Iman Mouloudi reviews

LYT Curtain Raisers, and Mrs Puntila and Her Man Matti

In this special performance, the show begins with a series of shorts by the Lyceum Youth Theatre's Curtain Raisers. It was delightful to see waving parents in the audience - even if I was unsure if I was at the wrong show. Making the most of the current zeitgeist, there were posters reading “Tories Out”, a short on selfie-taking influencers, and the cult of positivity. Very on brand.

The performance is a mixture of highs and lows. The music is great, but I couldn’t make out all the words (which is saying something amongst the rest of the silver-topped audience). Despite great acting, there is no real plot. And the moments of great comedy are followed by weird and extended period of fourth-wall-breaking. You get my drift…

Mrs Puntila, played by the wonderful Elaine C. Smith, is a non-tax-paying, land-owning one-percenter. When drunk, she gives away life-changing opportunities left, right and centre, always with a sip of somethin’ to seal the deal. When sober, she’s suspicious, violent, and grumpy, rescinding on the job opportunities offered to those who have travelled for miles to get to her estate. The ratio between her drunken and sober states is a bit skew, such that it was difficult to tell at some points which one Mrs Puntila was in. Her long-suffering chaperone Matti, played by Steven McNicoll, offers bouts of welcome comic relief and really shines.

Then it gets a bit confusing again, not because the worthiness of the topic between the lines (capitalism, fair-pay, job opportunities, the realities and suffering of the working class), but because of the delivery. It cuts between some very on-the-nose-ness (like an extended fourth-wall break discussing tales of struggle in various political resistance movements), to a bold rendition of Bella Ciao. All without really tying the plot - something to do with Mrs Puntila’s daughter getting married - into any of it. Sure, it’s adapted from Brecht’s original by Denise Mina, but for some reason the coherence of plot doesn’t quite translate.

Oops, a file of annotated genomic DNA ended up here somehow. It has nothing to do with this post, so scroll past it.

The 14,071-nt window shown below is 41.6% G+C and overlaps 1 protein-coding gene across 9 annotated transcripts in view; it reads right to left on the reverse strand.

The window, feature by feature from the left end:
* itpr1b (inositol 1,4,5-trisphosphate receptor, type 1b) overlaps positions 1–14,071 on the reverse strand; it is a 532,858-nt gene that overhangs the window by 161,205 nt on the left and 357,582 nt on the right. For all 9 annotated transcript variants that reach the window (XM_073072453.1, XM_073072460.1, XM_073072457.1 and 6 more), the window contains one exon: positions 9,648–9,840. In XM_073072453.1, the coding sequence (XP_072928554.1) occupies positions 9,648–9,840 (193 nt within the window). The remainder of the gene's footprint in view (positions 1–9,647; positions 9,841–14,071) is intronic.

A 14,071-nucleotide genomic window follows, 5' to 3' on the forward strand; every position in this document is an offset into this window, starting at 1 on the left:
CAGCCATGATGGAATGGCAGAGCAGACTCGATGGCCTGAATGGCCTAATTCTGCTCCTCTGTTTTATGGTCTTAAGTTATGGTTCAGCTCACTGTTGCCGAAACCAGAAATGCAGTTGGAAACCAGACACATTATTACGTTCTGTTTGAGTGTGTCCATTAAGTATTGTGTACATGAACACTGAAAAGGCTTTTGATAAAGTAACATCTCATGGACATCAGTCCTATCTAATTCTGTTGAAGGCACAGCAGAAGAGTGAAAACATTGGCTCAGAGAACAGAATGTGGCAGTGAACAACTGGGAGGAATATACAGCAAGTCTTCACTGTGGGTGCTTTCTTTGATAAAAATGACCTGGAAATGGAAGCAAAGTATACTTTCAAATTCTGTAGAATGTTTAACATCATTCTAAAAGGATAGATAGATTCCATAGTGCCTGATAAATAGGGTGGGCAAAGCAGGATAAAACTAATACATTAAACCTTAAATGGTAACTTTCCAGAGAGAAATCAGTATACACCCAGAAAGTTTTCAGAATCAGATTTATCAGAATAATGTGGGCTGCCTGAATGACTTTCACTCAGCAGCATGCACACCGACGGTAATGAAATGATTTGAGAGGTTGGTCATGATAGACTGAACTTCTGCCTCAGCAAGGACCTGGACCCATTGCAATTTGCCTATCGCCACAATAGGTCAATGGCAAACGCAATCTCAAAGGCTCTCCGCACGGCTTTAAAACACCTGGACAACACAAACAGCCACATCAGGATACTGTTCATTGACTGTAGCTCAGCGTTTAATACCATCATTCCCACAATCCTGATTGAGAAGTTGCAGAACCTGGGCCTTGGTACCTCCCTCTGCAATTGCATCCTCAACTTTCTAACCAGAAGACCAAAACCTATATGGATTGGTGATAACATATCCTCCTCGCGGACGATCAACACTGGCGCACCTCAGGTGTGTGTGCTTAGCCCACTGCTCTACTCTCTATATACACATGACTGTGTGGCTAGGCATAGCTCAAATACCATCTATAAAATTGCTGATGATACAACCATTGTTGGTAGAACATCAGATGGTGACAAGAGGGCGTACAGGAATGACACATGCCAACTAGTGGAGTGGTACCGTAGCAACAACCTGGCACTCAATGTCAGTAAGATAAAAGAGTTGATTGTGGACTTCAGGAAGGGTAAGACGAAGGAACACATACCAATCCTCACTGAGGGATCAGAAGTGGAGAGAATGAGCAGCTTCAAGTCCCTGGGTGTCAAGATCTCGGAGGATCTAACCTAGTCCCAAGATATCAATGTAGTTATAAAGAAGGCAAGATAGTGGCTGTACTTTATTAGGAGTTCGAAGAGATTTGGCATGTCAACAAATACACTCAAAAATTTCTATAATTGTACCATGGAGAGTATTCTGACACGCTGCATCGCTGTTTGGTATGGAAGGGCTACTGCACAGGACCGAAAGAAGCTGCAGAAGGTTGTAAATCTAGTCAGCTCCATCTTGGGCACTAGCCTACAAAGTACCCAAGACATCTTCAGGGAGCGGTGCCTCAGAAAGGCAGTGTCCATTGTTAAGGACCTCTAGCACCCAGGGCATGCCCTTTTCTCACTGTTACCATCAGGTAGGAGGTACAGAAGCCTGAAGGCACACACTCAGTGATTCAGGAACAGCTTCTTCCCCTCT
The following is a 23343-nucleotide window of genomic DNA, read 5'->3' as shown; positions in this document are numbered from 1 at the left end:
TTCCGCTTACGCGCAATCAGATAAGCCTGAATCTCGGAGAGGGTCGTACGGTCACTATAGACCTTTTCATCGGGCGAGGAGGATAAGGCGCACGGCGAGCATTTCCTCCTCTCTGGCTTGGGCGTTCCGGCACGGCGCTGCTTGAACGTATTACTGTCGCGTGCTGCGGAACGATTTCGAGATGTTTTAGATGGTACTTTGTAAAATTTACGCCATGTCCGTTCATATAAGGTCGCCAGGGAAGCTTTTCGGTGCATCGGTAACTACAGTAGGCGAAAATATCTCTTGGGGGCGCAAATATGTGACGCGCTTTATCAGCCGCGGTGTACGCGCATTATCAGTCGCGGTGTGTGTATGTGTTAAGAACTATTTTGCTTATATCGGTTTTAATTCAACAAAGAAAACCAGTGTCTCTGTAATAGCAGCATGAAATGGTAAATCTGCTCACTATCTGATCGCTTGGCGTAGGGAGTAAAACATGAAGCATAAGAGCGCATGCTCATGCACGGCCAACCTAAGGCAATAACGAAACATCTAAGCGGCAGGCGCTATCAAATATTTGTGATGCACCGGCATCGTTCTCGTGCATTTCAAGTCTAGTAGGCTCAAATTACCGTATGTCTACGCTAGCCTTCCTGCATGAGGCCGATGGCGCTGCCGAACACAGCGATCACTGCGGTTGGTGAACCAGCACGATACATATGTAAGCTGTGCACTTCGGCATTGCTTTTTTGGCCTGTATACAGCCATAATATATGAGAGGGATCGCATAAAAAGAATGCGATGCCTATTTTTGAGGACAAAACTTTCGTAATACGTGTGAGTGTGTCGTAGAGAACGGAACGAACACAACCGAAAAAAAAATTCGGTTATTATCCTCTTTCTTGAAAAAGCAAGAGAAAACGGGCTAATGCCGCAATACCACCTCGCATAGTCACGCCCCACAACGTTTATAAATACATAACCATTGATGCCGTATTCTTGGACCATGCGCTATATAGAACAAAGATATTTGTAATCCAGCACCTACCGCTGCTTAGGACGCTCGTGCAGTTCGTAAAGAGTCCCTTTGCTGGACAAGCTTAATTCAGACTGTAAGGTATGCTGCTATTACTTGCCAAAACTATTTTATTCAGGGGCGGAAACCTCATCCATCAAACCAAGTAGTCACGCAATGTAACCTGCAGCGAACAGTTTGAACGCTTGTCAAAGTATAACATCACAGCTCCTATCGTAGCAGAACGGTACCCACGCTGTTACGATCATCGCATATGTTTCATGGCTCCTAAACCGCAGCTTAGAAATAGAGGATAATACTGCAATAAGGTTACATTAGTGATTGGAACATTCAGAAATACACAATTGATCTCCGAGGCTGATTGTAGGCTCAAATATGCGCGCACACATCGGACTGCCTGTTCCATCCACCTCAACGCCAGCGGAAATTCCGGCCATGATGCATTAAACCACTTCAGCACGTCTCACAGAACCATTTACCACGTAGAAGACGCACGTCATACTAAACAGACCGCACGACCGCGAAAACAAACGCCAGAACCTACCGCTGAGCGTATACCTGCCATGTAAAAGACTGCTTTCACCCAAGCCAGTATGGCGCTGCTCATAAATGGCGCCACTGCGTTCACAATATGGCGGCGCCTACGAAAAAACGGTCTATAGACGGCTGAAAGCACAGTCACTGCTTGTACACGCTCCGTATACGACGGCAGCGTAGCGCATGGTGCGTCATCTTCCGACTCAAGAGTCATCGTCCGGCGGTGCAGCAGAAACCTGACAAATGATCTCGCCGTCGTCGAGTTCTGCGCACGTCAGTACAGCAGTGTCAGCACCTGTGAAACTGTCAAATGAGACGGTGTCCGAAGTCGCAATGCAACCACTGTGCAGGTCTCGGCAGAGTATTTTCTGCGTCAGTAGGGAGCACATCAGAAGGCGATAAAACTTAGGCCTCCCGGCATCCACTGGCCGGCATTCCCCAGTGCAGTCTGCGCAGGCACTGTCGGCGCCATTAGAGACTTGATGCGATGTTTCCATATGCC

The exquisite serenade of Loch Lomond stands out. The cast crash through an ostentatious banqueting display, leaving Mrs Puntila gazing out at her Argyll estate to remark: “tell me that it breaks your heart to look at our land, Matti”.

Matti poignantly replies, “it breaks my heart to look at your land, Mrs Puntila”.

Mrs Puntila and Her Man Matti runs at the Lyceum Theatre until 21 March 2020.